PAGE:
I quote extensively from my journals in The 7th Python. I started a journal in 2001 after writing The Spiritual Teachings of Marcus Aurelius. Marcus Aurelius’ Meditations were basically his journal entries, and Professor Pierre Hadot had written in Philosophy As A Way of Life about how the ancients used journals to support their philosophy. Jules Evans in Philosophy For Life explains that daily journals were called hupomnemata in ancient Greece, and that keeping one brought a kind of Socratic dialogue into your intimate daily life. So inspired by Marcus I started to write about the events that happened to me and what I felt about them. I also considered my health, my meditation practice, and other items of personal interest.
When the dispute with the Pythons began, I started to write about those events, and kept going until the resolution of the case in 2013. In the book I decided to use quotes from the journals to show how the legal events were impinging on my inner life. I documented the stress I was undergoing, the financial struggles caused by the dispute, and my changing feelings towards the Pythons. I was also able to track my relation to the Pythons, which is a history of 40 years, from 1973-2013. In the journals I was able to acknowledge how we related to each other during the making of the film Monty Python and the Holy Grail in 1973-75, and what it was like during the dispute from 2005-2013. I was able, through the keeping of the journal, to recognise and alter my view of myself in relation to our break-up, which was traumatic for me at the time, and which was a constant psychological scar for many years. This ability, to look at the past through the prism of the present, was really helpful to me. I managed to lose a sense of blame and guilt that I had dragged with me for many years. It was in a sense an act of liberation, brought about by having to confront nakedly the painful events of the past through a new perspective of the present.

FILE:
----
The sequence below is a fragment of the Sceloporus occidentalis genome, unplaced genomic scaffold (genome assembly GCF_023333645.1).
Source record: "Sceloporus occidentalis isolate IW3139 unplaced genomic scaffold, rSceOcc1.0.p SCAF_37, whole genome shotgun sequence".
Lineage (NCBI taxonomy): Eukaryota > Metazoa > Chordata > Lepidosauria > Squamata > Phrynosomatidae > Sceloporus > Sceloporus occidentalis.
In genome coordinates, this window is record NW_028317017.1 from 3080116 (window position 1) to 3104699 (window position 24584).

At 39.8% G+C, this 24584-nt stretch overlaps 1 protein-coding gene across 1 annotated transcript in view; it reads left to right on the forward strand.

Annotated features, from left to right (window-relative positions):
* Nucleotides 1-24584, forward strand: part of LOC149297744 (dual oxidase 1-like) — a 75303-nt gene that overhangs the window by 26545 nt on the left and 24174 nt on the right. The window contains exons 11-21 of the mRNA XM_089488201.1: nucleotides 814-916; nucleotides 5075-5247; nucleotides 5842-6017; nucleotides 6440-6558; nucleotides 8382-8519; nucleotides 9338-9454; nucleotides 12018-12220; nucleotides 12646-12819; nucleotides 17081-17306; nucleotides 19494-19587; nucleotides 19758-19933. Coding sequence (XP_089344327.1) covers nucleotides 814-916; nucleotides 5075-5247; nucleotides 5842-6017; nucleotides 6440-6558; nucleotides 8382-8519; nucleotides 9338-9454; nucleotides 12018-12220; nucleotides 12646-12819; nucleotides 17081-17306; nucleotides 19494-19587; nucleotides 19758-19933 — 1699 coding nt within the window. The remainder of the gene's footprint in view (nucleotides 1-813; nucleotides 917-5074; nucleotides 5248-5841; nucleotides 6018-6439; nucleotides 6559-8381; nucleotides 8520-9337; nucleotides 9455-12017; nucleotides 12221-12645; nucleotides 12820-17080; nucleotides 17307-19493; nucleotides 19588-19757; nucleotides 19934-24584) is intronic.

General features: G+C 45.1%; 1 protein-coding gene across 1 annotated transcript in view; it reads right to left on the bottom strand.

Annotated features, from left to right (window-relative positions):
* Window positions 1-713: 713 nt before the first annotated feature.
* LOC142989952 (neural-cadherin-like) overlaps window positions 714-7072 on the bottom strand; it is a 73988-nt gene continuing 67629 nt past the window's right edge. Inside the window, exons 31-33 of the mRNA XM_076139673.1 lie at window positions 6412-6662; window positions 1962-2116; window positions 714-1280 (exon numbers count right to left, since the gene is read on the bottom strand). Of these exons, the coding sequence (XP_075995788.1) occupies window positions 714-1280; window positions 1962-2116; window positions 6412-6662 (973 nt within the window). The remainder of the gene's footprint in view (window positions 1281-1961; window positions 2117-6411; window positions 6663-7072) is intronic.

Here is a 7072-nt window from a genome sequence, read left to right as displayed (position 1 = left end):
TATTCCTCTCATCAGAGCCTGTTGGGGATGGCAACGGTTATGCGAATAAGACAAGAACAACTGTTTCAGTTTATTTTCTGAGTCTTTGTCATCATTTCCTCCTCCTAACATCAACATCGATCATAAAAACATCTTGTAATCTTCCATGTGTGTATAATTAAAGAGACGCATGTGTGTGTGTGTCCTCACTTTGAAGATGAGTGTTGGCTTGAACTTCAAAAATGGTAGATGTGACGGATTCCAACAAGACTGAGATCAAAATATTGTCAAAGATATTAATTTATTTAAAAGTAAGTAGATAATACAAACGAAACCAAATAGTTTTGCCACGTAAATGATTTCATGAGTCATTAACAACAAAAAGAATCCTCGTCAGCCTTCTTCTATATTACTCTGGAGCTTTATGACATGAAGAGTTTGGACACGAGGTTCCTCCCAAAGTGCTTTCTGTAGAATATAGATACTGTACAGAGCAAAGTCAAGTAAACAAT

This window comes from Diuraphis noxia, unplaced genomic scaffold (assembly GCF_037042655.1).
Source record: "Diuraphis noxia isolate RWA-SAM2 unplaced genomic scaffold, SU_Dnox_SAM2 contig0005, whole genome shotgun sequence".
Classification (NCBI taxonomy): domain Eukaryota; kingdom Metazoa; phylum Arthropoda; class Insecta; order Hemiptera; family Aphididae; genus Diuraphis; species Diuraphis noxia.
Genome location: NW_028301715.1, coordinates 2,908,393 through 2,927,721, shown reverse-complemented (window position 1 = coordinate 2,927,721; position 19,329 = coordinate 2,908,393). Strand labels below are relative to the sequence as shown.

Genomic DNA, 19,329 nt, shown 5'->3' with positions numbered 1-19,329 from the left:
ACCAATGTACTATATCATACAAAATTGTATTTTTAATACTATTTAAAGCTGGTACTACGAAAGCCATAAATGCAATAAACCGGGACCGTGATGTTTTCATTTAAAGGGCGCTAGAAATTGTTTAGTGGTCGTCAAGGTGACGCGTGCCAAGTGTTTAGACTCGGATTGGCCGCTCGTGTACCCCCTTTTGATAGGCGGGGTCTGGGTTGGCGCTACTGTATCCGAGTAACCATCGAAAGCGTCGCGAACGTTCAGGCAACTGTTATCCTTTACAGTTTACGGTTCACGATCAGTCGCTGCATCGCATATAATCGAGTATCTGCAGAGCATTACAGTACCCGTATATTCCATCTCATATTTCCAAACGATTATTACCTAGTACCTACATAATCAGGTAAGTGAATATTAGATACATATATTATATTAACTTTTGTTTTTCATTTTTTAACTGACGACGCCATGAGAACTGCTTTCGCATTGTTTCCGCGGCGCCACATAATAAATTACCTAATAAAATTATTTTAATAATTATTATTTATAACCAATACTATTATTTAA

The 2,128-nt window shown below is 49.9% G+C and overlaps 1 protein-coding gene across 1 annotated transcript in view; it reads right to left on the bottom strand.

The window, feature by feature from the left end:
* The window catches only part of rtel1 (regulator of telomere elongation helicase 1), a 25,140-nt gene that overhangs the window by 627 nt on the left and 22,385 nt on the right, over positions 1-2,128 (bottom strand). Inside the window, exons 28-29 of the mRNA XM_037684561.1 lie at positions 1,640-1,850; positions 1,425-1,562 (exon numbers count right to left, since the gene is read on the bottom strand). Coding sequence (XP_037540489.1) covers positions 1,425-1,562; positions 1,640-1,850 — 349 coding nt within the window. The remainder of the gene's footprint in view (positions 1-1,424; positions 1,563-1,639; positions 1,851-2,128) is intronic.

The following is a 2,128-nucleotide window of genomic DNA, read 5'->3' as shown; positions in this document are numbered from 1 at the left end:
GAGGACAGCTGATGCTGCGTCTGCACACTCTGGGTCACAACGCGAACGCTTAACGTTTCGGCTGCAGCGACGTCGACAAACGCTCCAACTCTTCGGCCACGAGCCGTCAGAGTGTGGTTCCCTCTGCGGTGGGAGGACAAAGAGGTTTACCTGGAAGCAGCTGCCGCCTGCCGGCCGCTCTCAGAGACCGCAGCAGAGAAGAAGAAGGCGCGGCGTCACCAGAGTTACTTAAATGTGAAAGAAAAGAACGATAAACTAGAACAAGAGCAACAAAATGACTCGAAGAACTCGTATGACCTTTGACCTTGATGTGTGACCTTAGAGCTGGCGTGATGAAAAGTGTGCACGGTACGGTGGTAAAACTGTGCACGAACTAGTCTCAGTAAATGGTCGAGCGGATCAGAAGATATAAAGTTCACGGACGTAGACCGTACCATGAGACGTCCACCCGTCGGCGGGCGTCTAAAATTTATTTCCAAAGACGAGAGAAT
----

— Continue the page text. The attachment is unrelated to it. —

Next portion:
Here is an early journal entry:
October 29 2005
Today I read an article about I Ching and Synchronicity, which talked about how synchronicity was a resonance between the physical world – external events and happenings – and the psychic world-internal events and especially the meaning that one takes from the things that happen to you or appear to you.
This got me thinking about my Python problem, an external event dealing with money owed me, and which is providing me with some meaning – ie a lesson or advice about how to deal with life now and in the future. Jung’s archetypes and the I Ching hexagrams both provide symbolic images and ideas that reflect on the inner-outer resonance that is occurring between the mind and the world and provides a depth of spiritual meaning for interpreting the situation that exists. Tonight I will consult the I Ching about this situation and see what it says, but perhaps I need to reflect on the meaning of this problem and why it has happened now. What does it mean for me and what lesson does it hold?
It involves money, and would provide security of income for at least 5 years which will give me confidence to pursue my activities- either film or otherwise. It represents a pot of gold – worldly wealth that can provide benefits- security, confidence, reduction of debt etc. If I do not get this money, then what – am I insecure, lacking confidence? Or will I manage to get along, to keep going, find a way. Is my internal self or essence able to carry on as per normal (natural being) even if this money does not get paid to me. What is more important- your money or your life? When I consider the physical and mental state of my being, the quality of my relationships with others, and my relationship with the external environment, then surely this money is not really the important thing. Your life is good and solid, and means so much more than this cash.
Perhaps the lesson to be learned here is about values. What is more valuable and what is it important to maintain or to seek? Is it money or is it something else, something more valuable than money, something which has no cash value. If this problem makes you understand about what is truly valuable in your life, and to really appreciate these things in your life, and to give the value and importance far above the cash that you are owed, then you really would learn a valuable lesson, one that too is priceless.
Money has long been a kind of God for you, even a kind of nemesis, because money was very important to your mother and was the ultimate value system when you grew up. Dealing with money, having the right attitude to it has taken you years of inward therapy and it’s no surprise that it is a hefty money problem that you are forced to now face and to deal with in ways that leave you unhurt, still balanced and stable, not angry, not bitter, not full of regrets.
You have to learn the right perspective, how to live without getting what you are owed and not letting it damage your mind and heart. This is the lesson you must learn now and keep for all time